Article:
Google Wallet hopes to make a comeback -- or at least turn some heads -- when it debuts on its second device. After a poor reception on Sprint in September, Google Wallet is about to show up on the LG Optimus Elite through Virgin Mobile.

Google Wallet is a free Android app that lets customers turn their smartphones into wallets and make purchases with the tap of the phone. The app stores virtual versions of your credit cards, offers and loyalty cards on the smartphone.

Google Wallet currently supports Citi MasterCard credit cards and the Google Prepaid MasterCard, powered by First Data. Google plans to support additional cards. Some of the hundreds of thousands of participating retailers include American Eagle Outfitters, The Container Store, Macy's, Foot Locker and Subway.

Google Wallet's Slow Take-Off

The Optimus Elite debuted on Sprint's network on Sept. 20. Now, Virgin Mobile is getting into the Google Wallet game by offering the device, which features Android 2.3 Gingerbread. In order to run Google Wallet, smartphones need NFC, or near-field communication, capability. NFC is a short-range communication protocol that's similar to Bluetooth.

The Optimus Elite also offers a 3.5-inch capacitive touchscreen, 800 MHz processor, 5-megapixel rear-facing camera and camcorder with flash, virtual QWERTY keyboard and mobile hotspot capability. Consumers can also download Box on LG Optimus Elite and get 50 GB of free cloud storage and sharing directly from LG.

We asked Rob Enderle, principal analyst at the Enderle Group, how Google Wallet is performing in the marketplace. His answer: Adoption is still slow.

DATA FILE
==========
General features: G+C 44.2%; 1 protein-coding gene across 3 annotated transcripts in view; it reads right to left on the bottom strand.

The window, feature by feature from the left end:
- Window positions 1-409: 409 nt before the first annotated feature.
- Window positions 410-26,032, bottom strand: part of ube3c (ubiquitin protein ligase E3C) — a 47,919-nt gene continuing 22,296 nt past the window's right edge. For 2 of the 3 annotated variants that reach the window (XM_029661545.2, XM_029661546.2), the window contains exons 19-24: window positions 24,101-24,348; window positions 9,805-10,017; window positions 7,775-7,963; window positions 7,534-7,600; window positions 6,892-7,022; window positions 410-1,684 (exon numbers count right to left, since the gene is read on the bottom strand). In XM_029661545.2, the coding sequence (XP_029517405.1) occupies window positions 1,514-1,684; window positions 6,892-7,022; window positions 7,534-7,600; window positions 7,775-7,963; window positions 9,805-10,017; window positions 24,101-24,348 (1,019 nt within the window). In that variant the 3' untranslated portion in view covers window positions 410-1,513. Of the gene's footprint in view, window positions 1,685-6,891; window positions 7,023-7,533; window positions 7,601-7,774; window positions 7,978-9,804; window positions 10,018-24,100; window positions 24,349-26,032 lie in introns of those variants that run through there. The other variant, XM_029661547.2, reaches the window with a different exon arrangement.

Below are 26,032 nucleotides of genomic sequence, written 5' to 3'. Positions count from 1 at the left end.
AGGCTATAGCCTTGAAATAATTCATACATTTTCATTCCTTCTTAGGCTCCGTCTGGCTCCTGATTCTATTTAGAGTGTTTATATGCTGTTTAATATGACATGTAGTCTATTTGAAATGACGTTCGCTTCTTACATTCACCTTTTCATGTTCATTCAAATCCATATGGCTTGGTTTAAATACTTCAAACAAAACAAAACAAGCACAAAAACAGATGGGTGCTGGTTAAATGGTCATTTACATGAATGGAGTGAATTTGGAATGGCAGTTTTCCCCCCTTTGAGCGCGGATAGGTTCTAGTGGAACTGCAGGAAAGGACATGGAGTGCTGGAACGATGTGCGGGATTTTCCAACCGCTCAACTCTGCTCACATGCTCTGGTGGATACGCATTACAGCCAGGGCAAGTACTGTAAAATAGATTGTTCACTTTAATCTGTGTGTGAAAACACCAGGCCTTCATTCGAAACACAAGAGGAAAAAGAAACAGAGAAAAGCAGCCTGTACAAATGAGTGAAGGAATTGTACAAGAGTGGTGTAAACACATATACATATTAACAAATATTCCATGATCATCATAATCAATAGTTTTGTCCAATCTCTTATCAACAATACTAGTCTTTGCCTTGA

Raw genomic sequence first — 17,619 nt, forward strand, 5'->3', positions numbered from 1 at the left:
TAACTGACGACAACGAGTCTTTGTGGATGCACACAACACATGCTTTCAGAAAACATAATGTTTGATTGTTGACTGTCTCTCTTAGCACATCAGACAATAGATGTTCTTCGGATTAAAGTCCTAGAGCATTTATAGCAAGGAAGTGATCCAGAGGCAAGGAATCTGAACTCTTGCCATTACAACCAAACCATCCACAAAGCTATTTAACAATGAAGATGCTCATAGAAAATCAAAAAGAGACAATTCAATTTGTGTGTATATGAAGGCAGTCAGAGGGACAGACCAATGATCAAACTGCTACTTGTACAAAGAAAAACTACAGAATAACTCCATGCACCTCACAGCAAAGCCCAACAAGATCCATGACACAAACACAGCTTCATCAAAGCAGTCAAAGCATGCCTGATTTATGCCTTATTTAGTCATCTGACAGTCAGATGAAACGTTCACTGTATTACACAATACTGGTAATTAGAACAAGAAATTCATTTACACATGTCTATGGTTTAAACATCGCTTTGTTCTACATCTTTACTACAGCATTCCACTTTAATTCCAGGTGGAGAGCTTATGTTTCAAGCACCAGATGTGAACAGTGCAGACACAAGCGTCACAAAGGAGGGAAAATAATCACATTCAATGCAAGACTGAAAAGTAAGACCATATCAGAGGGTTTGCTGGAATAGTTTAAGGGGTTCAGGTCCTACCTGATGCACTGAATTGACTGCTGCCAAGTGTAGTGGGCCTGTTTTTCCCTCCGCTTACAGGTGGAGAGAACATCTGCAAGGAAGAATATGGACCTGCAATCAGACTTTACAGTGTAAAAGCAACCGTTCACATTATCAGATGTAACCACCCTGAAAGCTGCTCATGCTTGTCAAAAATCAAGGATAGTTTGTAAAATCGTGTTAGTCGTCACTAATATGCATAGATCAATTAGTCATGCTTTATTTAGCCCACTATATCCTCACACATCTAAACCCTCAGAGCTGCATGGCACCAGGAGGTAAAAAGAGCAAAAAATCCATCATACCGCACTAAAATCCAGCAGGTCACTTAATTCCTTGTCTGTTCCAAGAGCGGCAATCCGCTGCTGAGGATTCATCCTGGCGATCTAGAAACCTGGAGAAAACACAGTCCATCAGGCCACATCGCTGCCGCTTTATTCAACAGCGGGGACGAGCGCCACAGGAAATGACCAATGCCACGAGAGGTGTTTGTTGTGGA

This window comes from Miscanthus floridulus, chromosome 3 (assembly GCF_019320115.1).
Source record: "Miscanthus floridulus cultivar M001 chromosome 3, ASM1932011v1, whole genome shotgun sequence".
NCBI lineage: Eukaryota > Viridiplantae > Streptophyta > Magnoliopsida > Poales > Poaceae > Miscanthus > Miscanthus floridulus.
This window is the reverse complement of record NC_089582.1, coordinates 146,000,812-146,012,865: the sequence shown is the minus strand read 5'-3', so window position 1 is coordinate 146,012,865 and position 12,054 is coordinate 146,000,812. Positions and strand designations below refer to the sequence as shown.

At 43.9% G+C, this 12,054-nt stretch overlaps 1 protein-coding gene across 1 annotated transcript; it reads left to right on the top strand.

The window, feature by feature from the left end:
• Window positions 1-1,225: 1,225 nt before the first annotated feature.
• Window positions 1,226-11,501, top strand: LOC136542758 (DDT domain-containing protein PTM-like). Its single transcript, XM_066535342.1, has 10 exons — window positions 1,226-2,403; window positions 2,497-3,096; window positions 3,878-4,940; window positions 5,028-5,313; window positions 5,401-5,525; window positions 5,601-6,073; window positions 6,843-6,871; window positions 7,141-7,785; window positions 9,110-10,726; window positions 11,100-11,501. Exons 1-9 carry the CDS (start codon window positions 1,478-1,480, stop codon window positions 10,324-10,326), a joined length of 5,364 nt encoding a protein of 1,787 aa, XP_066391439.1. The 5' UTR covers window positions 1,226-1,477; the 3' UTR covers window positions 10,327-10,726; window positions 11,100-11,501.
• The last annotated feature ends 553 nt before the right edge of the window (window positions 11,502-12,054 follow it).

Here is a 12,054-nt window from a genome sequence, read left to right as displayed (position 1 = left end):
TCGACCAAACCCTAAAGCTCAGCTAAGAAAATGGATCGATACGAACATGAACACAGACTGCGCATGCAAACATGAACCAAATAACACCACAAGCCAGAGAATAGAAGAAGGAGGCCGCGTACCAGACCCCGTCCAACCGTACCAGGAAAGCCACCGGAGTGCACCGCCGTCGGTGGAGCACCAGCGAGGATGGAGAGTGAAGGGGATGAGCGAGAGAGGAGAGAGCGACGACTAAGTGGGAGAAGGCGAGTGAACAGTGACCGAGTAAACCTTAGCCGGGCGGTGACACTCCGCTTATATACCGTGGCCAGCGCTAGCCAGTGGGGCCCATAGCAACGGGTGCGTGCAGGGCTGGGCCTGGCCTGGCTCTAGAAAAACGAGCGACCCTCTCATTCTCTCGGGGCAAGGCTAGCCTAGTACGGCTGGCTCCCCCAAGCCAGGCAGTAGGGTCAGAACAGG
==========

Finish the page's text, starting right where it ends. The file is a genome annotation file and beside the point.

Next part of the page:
"Because Google owns Android, we thought Google Wallet was going to be a bigger thing sooner," Enderle told us. "But the fact that this phone is coming out from LG might indicate that we are on the front edge of what could be a Google Wallet movement. On the other hand, Google almost always underfunds their efforts and that tends to make them burn out rather than find success."

Marketing the Value

As Enderle sees it, heavy marketing is required to get consumers to change behavior. In this case, Google wants consumers to stop using traditional plastic credit cards and start using Android phones with Google Wallet.

"If you don't know you can do it you won't do it, and if you don't do it a few times you won't get into the habit of doing it," Enderle said. "So it's one of those things where Google has to get you to try it, and then they've got to reinforce the experience so you keep using it, and then eventually leave your credit cards at home."

After Google announced its innovation, eBay-owned PayPal filed suit against Google and two executives for allegedly stealing trade secrets that helped Google develop Google Wallet and push for a piece of the multibillion-dollar mobile-payments pie. Paypal's aggressive stance may hint at what is at stake.